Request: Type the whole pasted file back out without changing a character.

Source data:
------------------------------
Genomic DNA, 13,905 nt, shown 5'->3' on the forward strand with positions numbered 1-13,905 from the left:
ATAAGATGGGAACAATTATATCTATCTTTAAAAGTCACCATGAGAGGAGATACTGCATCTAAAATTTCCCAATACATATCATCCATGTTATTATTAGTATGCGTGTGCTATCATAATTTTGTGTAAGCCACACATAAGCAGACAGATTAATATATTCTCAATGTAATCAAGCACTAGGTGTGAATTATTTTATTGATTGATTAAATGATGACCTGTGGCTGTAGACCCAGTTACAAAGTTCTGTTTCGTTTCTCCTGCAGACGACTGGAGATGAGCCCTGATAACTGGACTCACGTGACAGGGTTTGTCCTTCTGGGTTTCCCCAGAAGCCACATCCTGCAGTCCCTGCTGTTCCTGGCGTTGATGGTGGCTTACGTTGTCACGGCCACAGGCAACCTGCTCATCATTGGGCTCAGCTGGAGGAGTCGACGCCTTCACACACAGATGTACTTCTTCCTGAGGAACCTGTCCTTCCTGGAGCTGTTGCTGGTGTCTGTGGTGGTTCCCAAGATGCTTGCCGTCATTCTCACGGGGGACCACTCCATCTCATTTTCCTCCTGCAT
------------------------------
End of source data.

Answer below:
Genomic DNA, 13,905 nt, shown 5'->3' on the forward strand with positions numbered 1-13,905 from the left:
ATAAGATGGGAACAATTATATCTATCTTTAAAAGTCACCATGAGAGGAGATACTGCATCTAAAATTTCCCAATACATATCATCCATGTTATTATTAGTATGCGTGTGCTATCATAATTTTGTGTAAGCCACACATAAGCAGACAGATTAATATATTCTCAATGTAATCAAGCACTAGGTGTGAATTATTTTATTGATTGATTAAATGATGACCTGTGGCTGTAGACCCAGTTACAAAGTTCTGTTTCGTTTCTCCTGCAGACGACTGGAGATGAGCCCTGATAACTGGACTCACGTGACAGGGTTTGTCCTTCTGGGTTTCCCCAGAAGCCACATCCTGCAGTCCCTGCTGTTCCTGGCGTTGATGGTGGCTTACGTTGTCACGGCCACAGGCAACCTGCTCATCATTGGGCTCAGCTGGAGGAGTCGACGCCTTCACACACAGATGTACTTCTTCCTGAGGAACCTGTCCTTCCTGGAGCTGTTGCTGGTGTCTGTGGTGGTTCCCAAGATGCTTGCCGTCATTCTCACGGGGGACCACTCCATCTCATTTTCCTCCTGCAT